NSCDC MOVES TO END GENDER-BASED VIOLENCE IN SCHOOLS
• LAUNCHES SCHOOL-BASED SGBV CLUB
By Peopele’s Voice Nigeria | News
The Nigeria Security and Civil Defence Corps (NSCDC) has launched a, Say NO to Sexual, Gender Based Violence (SGBV) club across schools in Nigeria to educate students on gender equality, National Association of Online Security News Publishers, NAOSNP can report.
NSCDC Commandant General (CG), Ahmed Audi, inaugurated the club during a maiden National Women’s Conference, themed “Enhancing Capacity and Mainstreaming Gender Effectively within and beyond the Workplace” on Tuesday at the Corps headquarters in Abuja.
Audi said that because education plays a pivotal role in shaping perspectives, by launching the SGBV Club in schools, the Federal Government was taking a crucial step towards fostering a culture of respect, understanding, and empathy.
“The SGBV club is not just an initiative but a movement so our schools must become spaces where young minds are nurtured to reject violence, discrimination, and inequality.
“It is a collective effort to educate, empower, and create a generation that will stand against any form of gender-based violence which means through education and awareness we can dismantle stereotypes.
“Also, eradiate the norms that perpetuate violence thereby build a society where every woman and girl, men and boy can live without fear,” he said.
The CG said that it was a must to recognize that the empowerment of women was not just a moral imperative but a strategic one to enhance capacity, not just within the workplace but in every sphere of life.
“The contributions of women to our societies, economies, and cultures are immeasurable, and it is in our collective interest to ensure that every woman has the opportunity to thrive.
“It is important to acknowledge the challenges that persist and to chart a course towards a future where every individual, regardless of gender, can realize their full potential.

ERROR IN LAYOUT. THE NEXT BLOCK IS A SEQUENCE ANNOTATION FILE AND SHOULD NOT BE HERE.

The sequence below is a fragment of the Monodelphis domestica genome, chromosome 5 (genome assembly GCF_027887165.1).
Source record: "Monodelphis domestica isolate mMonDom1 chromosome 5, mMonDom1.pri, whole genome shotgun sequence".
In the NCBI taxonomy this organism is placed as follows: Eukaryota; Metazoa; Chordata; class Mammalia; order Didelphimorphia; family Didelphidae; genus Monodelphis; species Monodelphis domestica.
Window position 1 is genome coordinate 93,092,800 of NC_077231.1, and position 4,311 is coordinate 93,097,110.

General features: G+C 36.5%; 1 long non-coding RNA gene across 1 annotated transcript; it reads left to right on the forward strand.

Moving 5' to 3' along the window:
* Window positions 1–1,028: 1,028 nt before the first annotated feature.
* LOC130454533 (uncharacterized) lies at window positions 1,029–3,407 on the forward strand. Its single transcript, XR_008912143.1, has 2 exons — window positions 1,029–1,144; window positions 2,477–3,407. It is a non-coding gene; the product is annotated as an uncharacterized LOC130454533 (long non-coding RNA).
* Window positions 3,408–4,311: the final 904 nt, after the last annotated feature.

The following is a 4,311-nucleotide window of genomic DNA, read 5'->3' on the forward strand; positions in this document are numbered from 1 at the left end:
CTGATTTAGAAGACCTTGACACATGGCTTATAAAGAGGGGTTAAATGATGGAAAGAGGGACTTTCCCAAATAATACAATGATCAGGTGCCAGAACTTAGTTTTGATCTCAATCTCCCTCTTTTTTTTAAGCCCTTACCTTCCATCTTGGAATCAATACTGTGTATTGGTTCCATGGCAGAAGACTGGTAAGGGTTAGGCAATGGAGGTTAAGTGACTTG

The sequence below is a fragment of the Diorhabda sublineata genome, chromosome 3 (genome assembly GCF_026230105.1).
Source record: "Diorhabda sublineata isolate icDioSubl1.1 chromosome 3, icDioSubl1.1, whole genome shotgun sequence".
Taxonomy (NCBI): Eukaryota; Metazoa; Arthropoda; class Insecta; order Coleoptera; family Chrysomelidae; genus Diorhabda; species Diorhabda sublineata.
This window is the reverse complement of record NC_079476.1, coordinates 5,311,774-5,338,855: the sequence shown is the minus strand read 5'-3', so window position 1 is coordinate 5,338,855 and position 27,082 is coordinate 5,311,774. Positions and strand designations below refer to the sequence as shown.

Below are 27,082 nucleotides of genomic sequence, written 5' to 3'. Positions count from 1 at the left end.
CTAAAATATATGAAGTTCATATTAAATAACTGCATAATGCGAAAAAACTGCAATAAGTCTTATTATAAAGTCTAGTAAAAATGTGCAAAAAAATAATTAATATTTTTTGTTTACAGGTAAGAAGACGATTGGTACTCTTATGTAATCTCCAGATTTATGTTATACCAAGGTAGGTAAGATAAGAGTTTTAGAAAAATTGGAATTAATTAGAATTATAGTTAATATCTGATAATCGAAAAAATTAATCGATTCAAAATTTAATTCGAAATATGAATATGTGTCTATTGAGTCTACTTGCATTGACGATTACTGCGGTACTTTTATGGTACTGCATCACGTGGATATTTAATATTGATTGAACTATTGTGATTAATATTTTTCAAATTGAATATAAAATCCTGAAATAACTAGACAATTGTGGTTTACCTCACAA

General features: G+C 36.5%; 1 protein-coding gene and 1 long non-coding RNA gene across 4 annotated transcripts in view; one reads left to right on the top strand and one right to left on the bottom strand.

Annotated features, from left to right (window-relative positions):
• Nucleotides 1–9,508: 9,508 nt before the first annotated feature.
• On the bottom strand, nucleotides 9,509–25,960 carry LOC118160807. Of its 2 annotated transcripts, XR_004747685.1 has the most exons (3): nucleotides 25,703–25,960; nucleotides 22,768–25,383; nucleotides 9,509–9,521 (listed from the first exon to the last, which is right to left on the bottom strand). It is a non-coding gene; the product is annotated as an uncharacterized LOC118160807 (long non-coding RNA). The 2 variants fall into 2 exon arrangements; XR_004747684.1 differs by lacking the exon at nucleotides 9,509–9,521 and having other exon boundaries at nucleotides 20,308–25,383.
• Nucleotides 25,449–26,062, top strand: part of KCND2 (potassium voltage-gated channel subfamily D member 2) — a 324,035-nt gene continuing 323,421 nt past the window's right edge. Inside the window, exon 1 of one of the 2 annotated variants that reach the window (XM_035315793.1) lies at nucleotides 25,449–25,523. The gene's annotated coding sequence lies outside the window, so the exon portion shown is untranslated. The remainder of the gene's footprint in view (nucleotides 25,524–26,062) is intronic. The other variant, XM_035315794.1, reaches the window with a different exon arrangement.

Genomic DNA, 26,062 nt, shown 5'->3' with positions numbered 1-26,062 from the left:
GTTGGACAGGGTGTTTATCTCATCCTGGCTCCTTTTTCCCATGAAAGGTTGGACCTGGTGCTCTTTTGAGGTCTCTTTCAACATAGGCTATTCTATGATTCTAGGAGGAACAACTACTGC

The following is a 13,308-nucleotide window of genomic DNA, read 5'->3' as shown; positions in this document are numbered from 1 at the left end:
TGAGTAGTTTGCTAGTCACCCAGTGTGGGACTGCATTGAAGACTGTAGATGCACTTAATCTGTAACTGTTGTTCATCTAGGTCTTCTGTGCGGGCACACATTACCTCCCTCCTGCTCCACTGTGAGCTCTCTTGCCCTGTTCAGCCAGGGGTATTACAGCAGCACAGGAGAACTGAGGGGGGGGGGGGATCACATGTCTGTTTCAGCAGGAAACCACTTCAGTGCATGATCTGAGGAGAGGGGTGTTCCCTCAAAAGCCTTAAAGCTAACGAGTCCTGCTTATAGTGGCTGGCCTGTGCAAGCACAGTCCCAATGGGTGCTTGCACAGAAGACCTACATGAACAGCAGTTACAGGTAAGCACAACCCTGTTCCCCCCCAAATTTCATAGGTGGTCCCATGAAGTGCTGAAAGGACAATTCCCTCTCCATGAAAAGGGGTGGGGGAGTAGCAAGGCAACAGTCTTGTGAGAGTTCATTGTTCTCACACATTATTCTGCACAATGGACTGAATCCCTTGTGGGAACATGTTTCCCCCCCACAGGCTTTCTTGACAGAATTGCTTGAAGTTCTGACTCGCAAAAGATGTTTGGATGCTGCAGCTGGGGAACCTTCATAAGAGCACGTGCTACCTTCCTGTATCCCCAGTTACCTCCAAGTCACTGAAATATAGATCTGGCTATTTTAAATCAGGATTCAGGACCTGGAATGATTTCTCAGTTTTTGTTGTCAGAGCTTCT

“The struggle for gender equality is not a battle of women against men, each one of us, regardless of gender, has a role to play in dismantling the barriers that limit the potential of half of our population,” Audi said.
According to the Secretary to the Government of the Federation (SGF), Sen. George Akume, women and girls are not to be descried as the only victims of SGBV, adding that men and boys had equally been victims of such nefarious practices.
Senior Special Assistant on Technical duties to the SGF, Prof. Bolaji Babatunde, however said that women were more disproportionately at risk of exposure to the social menace compared to their male counterparts.
He said that the Federal Government Sustainable Development Goals (SDGs) emphasised the need to promote gender equality and women empowerment at which he emphasised that for this to be achieved, women must be seen as people in their rights rather than as objects of exploitation, marginalization, or abuse.
“In all spheres of their endeavour, women are exposed to SGBV, which is fast becoming a norm in different parts of Nigeria and attempts by women who are victims of SGBV to cry out are constantly silenced.
“Silenced by racial, cultural, religious undertone or even direct oppositions, such that they are often tagged as disrespectful or anti-cultural,” he decried.
He called for the need to increase funding and prioritise training of security agencies in order to position them to effectively combat the menace of SGBV in schools and workplace.
“There is the need to develop proper accountability frameworks for budgeting processes and take cognizance of cross-cutting issues like capacity training of key stakeholders, legislative and policy reviews as well as the establishment of mechanisms that ensure implementation and monitoring of duties,” he said.
In her welcome address, NSCDC Gender Desk Head, Assistant Commandant of Corp (ACC) Ajet Kemi, said that the introduction of this clubs will serve as a beacon of awareness, education and support.
Mrs Kemi further said that the club will empower students to stand up against SGBV thereby fostering a culture of respect, empathy, and accountability within Nigeria’s educational institutions.
“By addressing these issues at their roots, we are sowing the seeds for a future where our youth can pursue their education unencumbered by the shadows of violence.
“Let us keep in mind the urgency of our shared mission, the empowerment of women and the eradication of SGBV are not isolated objectives but interconnected pillars in our vision for a more just and equitable society.
“We are embarking on this journey to explore how they can enhance the capacity of women within their professional spheres and extend that impact far beyond the workplace, influencing every facet of our society,” she said.
CSC Babawale Afolabi